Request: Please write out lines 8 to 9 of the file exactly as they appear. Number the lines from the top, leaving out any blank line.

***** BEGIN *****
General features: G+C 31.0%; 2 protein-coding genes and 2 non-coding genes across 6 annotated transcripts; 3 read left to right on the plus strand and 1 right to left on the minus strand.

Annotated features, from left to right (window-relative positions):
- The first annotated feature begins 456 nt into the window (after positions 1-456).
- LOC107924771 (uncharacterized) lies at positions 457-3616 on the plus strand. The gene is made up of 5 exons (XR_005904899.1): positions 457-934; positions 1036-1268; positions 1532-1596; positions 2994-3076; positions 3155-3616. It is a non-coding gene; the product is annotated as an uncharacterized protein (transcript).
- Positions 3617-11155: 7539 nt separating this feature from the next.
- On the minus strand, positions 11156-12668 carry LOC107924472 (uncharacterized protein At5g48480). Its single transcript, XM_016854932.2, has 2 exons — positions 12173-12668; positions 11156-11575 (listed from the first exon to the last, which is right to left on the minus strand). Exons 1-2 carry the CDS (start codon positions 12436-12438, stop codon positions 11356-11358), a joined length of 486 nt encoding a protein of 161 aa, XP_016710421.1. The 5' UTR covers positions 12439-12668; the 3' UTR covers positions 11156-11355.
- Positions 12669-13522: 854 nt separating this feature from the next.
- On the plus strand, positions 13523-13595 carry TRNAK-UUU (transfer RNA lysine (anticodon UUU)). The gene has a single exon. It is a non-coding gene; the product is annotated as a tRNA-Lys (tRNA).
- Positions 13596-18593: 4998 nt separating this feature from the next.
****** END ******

- On the plus strand, positions 13523-13595 carry TRNAK-UUU (transfer RNA lysine (anticodon UUU)). The gene has a single exon. It is a non-coding gene; the product is annotated as a tRNA-Lys (tRNA).
- Positions 13596-18593: 4998 nt separating this feature from the next.